Some hope for US-UAE trade deal


Some hope for US-UAE trade deal

Saturday, January 06, 2007


A free trade deal between the US and the UAE is still possible, even though talks fell off track last year, a US business leader said.

’The UAE is trying to make up their mind whether they want to kill it or not,’ Bill Reinsch, president of the National Foreign Trade Council, said during a discussion with reporters. ’It’s been taking them a while. I think (lead US negotiator Shaun Donnelly) genuinely doesn’t know they’re going to do.’

The US began talks with the state in March 2005, about the same time as it launched negotiations with Oman.

Trade between the US and the UAE amounted to $10 billion in 2005, making it the third-largest US trading partner in the Middle East behind Israel and Saudi Arabia.

The US imports relatively little from the UAE but major items include crude oil, chemicals, aluminum and clothing. Leading US exports to the UAE including aircraft, drilling equipment, industrial engines and farm goods.

The US and Oman signed a trade deal one year ago, but talks with the UAE lagged behind and were further damaged by a furor in 2006 over Dubai Ports World’s purchase of certain US port operations.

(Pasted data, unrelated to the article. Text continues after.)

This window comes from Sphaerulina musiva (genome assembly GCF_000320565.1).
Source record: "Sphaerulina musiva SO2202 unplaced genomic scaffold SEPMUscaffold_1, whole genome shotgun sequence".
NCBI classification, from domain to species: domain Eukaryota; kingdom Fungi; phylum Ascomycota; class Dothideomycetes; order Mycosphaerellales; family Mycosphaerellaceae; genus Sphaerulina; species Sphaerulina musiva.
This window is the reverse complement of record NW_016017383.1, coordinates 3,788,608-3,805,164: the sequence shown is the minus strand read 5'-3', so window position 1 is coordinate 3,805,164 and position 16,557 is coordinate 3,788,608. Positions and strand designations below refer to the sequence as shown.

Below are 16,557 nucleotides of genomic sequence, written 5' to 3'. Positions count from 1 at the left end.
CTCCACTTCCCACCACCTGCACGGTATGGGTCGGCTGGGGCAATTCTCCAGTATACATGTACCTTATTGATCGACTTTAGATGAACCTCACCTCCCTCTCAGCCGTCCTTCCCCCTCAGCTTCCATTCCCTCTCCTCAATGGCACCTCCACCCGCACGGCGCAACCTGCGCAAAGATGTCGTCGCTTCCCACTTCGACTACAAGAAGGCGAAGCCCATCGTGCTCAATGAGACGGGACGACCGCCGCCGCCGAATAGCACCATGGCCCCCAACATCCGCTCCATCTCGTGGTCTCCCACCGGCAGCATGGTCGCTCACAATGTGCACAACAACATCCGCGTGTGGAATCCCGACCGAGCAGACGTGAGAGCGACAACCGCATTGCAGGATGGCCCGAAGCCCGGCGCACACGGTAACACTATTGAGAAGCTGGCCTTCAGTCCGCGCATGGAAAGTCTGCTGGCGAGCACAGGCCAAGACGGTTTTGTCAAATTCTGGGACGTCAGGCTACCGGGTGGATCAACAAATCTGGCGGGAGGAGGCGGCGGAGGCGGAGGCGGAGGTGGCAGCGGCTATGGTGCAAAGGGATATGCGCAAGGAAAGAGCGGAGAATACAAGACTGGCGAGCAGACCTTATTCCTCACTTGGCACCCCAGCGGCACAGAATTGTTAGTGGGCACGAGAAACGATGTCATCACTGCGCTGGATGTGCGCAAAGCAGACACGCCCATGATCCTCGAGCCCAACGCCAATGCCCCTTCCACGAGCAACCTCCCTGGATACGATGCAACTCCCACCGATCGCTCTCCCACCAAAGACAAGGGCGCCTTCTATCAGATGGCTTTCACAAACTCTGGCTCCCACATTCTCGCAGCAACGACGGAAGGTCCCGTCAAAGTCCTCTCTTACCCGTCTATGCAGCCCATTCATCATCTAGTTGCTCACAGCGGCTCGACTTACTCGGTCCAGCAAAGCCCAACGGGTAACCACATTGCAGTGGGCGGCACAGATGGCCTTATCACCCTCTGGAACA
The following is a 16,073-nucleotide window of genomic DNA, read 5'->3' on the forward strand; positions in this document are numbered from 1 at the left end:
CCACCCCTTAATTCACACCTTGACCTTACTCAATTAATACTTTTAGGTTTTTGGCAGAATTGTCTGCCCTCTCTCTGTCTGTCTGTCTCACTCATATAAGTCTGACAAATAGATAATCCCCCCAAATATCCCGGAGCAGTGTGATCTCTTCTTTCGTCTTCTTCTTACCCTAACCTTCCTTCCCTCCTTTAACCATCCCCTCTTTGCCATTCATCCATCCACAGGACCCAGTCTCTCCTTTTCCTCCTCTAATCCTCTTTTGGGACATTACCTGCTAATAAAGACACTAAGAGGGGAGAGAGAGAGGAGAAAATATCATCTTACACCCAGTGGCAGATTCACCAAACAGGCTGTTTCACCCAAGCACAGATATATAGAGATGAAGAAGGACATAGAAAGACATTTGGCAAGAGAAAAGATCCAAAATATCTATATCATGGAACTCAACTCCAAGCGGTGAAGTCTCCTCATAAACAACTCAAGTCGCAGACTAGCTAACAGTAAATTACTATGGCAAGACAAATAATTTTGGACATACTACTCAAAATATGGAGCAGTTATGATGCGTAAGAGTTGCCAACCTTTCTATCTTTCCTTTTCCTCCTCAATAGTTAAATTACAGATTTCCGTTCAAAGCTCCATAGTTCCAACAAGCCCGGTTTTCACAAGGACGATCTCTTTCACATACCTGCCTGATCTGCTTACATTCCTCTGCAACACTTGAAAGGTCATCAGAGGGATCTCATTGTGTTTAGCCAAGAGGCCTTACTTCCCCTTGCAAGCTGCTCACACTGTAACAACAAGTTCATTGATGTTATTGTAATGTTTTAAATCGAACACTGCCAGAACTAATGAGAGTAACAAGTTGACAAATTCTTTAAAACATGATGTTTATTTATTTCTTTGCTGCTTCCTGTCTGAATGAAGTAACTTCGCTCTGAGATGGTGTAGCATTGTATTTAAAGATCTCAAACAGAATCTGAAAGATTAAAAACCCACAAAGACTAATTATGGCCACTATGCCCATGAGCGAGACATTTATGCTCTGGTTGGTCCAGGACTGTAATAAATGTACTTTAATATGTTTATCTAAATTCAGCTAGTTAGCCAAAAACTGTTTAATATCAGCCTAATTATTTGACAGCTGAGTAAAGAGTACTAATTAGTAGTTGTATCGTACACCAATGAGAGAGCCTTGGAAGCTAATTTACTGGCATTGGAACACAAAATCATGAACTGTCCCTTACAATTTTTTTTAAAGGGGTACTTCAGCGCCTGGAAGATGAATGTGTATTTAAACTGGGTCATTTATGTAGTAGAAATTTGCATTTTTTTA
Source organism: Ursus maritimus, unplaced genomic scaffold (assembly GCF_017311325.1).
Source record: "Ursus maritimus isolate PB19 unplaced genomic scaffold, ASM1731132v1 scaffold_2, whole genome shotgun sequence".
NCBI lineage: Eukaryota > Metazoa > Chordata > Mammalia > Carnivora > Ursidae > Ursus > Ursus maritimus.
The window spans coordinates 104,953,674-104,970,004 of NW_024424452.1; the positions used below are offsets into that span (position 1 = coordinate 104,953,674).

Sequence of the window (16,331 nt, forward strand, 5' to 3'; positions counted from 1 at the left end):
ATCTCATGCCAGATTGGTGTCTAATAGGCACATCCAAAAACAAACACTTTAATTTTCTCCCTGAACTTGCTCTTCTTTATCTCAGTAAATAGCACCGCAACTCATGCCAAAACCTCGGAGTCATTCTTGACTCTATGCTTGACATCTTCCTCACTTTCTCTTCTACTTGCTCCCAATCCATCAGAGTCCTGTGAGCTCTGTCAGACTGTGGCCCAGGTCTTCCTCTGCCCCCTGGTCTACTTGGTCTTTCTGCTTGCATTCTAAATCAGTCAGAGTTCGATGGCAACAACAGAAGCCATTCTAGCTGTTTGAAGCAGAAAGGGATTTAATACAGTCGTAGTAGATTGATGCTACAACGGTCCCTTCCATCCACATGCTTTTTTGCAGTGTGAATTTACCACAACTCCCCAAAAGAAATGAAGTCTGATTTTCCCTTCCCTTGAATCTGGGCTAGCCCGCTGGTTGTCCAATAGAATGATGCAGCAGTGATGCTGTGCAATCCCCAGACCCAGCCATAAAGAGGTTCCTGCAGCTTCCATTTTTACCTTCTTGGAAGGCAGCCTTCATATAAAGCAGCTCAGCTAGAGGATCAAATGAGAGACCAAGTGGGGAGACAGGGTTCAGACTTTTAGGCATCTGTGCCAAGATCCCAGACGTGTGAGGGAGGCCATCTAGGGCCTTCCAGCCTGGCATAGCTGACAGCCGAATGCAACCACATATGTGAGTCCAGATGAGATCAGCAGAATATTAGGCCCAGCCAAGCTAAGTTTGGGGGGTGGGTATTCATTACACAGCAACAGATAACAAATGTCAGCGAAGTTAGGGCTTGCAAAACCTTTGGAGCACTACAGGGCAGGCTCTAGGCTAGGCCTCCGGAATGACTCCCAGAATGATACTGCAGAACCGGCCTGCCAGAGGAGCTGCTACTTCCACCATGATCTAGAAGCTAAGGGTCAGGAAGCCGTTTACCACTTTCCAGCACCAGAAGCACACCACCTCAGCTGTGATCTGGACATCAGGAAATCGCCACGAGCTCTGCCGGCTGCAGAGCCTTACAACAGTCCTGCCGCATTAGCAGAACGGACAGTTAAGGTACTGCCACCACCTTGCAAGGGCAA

DPW agreed to sell the port operations to soothe US congressional concerns, but the free trade talks remained on the back burner for most of 2006.

’I believe the American view is the ball is sort of in their court,’ said Reinsch, whose group has been a major supporter of the Bush administration’s effort to secure free trade pacts in the Middle East.

Gretchen Hamel, a spokeswoman for the US Trade Representative’s office, said US and UAE officials have met several times in the past two months to discuss the pact.

Negotiations since last March have focused on a number of difficult issues, particular regarding protection for investors under the pact, Hamel said.

’Both sides are engaged at senior levels. Most recently, (Assistant US Trade Representative) Donnelly was in the UAE in early December to hold talks with his counterparts. We are planning to hold subsequent discussions in February,’ she said.

The Bush administration needs to wrap up a deal with the UAE by late March to get it through Congress before its ’trade promotion authority’ expires at the end of June.

That legislation allows the White House to negotiate trade agreements that can not be amended by Congress.

Democrats who now control the US Congress, they are expected to insist on strong protections for workers as part of any agreement with the UAE.

source: Trade Arabia